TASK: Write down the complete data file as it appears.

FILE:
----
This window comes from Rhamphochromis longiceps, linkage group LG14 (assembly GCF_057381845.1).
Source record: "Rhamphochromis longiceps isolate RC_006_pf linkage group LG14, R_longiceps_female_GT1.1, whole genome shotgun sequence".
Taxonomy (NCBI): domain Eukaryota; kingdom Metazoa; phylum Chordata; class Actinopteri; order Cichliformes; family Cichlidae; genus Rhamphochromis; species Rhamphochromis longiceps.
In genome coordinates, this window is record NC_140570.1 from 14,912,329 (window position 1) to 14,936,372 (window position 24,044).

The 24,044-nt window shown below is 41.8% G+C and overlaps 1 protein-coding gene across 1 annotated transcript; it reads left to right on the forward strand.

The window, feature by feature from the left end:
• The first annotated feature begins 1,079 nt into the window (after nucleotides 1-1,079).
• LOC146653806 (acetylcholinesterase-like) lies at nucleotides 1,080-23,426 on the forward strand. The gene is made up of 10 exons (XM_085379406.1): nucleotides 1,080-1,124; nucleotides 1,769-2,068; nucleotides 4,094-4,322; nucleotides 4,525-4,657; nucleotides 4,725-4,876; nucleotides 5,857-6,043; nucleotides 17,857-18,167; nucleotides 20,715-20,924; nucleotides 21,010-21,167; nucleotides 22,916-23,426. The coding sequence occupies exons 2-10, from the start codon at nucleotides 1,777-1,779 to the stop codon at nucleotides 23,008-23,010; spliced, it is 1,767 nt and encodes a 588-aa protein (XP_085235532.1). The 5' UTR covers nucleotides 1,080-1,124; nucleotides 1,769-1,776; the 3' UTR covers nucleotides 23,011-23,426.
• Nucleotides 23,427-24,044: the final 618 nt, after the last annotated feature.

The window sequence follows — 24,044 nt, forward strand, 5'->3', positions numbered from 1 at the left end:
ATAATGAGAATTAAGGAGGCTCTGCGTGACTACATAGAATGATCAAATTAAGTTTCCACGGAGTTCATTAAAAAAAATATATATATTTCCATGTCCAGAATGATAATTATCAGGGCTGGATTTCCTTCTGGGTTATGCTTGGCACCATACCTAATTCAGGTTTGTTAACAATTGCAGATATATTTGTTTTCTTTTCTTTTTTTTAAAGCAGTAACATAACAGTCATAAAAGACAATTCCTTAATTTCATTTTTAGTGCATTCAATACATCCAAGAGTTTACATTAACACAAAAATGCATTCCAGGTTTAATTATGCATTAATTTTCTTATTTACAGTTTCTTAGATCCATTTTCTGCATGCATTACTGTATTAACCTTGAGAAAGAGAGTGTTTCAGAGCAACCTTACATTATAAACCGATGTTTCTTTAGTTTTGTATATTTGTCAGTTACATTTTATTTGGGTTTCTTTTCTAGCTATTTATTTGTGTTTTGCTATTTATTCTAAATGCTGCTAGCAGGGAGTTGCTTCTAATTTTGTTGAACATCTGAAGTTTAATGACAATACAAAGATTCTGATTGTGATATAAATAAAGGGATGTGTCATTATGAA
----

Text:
This window comes from Rhamphochromis longiceps, linkage group LG14 (assembly GCF_057381845.1).
Source record: "Rhamphochromis longiceps isolate RC_006_pf linkage group LG14, R_longiceps_female_GT1.1, whole genome shotgun sequence".
Taxonomy (NCBI): domain Eukaryota; kingdom Metazoa; phylum Chordata; class Actinopteri; order Cichliformes; family Cichlidae; genus Rhamphochromis; species Rhamphochromis longiceps.
In genome coordinates, this window is record NC_140570.1 from 14,912,329 (window position 1) to 14,936,372 (window position 24,044).

The 24,044-nt window shown below is 41.8% G+C and overlaps 1 protein-coding gene across 1 annotated transcript; it reads left to right on the forward strand.

The window, feature by feature from the left end:
• The first annotated feature begins 1,079 nt into the window (after nucleotides 1-1,079).
• LOC146653806 (acetylcholinesterase-like) lies at nucleotides 1,080-23,426 on the forward strand. The gene is made up of 10 exons (XM_085379406.1): nucleotides 1,080-1,124; nucleotides 1,769-2,068; nucleotides 4,094-4,322; nucleotides 4,525-4,657; nucleotides 4,725-4,876; nucleotides 5,857-6,043; nucleotides 17,857-18,167; nucleotides 20,715-20,924; nucleotides 21,010-21,167; nucleotides 22,916-23,426. The coding sequence occupies exons 2-10, from the start codon at nucleotides 1,777-1,779 to the stop codon at nucleotides 23,008-23,010; spliced, it is 1,767 nt and encodes a 588-aa protein (XP_085235532.1). The 5' UTR covers nucleotides 1,080-1,124; nucleotides 1,769-1,776; the 3' UTR covers nucleotides 23,011-23,426.
• Nucleotides 23,427-24,044: the final 618 nt, after the last annotated feature.

The window sequence follows — 24,044 nt, forward strand, 5'->3', positions numbered from 1 at the left end:
ATAATGAGAATTAAGGAGGCTCTGCGTGACTACATAGAATGATCAAATTAAGTTTCCACGGAGTTCATTAAAAAAAATATATATATTTCCATGTCCAGAATGATAATTATCAGGGCTGGATTTCCTTCTGGGTTATGCTTGGCACCATACCTAATTCAGGTTTGTTAACAATTGCAGATATATTTGTTTTCTTTTCTTTTTTTTAAAGCAGTAACATAACAGTCATAAAAGACAATTCCTTAATTTCATTTTTAGTGCATTCAATACATCCAAGAGTTTACATTAACACAAAAATGCATTCCAGGTTTAATTATGCATTAATTTTCTTATTTACAGTTTCTTAGATCCATTTTCTGCATGCATTACTGTATTAACCTTGAGAAAGAGAGTGTTTCAGAGCAACCTTACATTATAAACCGATGTTTCTTTAGTTTTGTATATTTGTCAGTTACATTTTATTTGGGTTTCTTTTCTAGCTATTTATTTGTGTTTTGCTATTTATTCTAAATGCTGCTAGCAGGGAGTTGCTTCTAATTTTGTTGAACATCTGAAGTTTAATGACAATACAAAGATTCTGATTGTGATATAAATAAAGGGATGTGTCATTATGAA